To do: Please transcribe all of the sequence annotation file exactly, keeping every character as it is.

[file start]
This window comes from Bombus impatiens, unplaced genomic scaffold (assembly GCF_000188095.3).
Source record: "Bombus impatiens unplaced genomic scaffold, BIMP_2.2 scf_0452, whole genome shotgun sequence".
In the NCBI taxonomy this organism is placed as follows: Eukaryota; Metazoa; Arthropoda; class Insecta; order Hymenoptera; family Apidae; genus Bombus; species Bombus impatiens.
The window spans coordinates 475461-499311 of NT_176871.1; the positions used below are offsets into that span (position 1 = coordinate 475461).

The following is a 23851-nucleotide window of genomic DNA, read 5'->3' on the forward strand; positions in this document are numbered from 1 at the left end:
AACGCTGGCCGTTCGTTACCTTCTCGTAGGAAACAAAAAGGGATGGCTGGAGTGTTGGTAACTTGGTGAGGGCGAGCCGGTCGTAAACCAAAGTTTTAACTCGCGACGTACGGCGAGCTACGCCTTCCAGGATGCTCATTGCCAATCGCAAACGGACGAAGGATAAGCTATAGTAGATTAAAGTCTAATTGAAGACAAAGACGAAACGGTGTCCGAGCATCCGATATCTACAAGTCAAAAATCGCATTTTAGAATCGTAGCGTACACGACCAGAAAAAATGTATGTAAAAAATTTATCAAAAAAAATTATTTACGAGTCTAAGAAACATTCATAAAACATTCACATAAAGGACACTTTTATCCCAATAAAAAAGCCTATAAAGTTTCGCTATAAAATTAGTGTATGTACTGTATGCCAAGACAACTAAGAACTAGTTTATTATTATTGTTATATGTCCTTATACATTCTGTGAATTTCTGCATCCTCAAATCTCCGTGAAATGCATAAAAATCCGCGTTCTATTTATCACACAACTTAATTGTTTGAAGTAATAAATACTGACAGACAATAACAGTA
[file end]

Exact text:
This window comes from Bombus impatiens, unplaced genomic scaffold (assembly GCF_000188095.3).
Source record: "Bombus impatiens unplaced genomic scaffold, BIMP_2.2 scf_0452, whole genome shotgun sequence".
In the NCBI taxonomy this organism is placed as follows: Eukaryota; Metazoa; Arthropoda; class Insecta; order Hymenoptera; family Apidae; genus Bombus; species Bombus impatiens.
The window spans coordinates 475461-499311 of NT_176871.1; the positions used below are offsets into that span (position 1 = coordinate 475461).

The following is a 23851-nucleotide window of genomic DNA, read 5'->3' on the forward strand; positions in this document are numbered from 1 at the left end:
AACGCTGGCCGTTCGTTACCTTCTCGTAGGAAACAAAAAGGGATGGCTGGAGTGTTGGTAACTTGGTGAGGGCGAGCCGGTCGTAAACCAAAGTTTTAACTCGCGACGTACGGCGAGCTACGCCTTCCAGGATGCTCATTGCCAATCGCAAACGGACGAAGGATAAGCTATAGTAGATTAAAGTCTAATTGAAGACAAAGACGAAACGGTGTCCGAGCATCCGATATCTACAAGTCAAAAATCGCATTTTAGAATCGTAGCGTACACGACCAGAAAAAATGTATGTAAAAAATTTATCAAAAAAAATTATTTACGAGTCTAAGAAACATTCATAAAACATTCACATAAAGGACACTTTTATCCCAATAAAAAAGCCTATAAAGTTTCGCTATAAAATTAGTGTATGTACTGTATGCCAAGACAACTAAGAACTAGTTTATTATTATTGTTATATGTCCTTATACATTCTGTGAATTTCTGCATCCTCAAATCTCCGTGAAATGCATAAAAATCCGCGTTCTATTTATCACACAACTTAATTGTTTGAAGTAATAAATACTGACAGACAATAACAGTA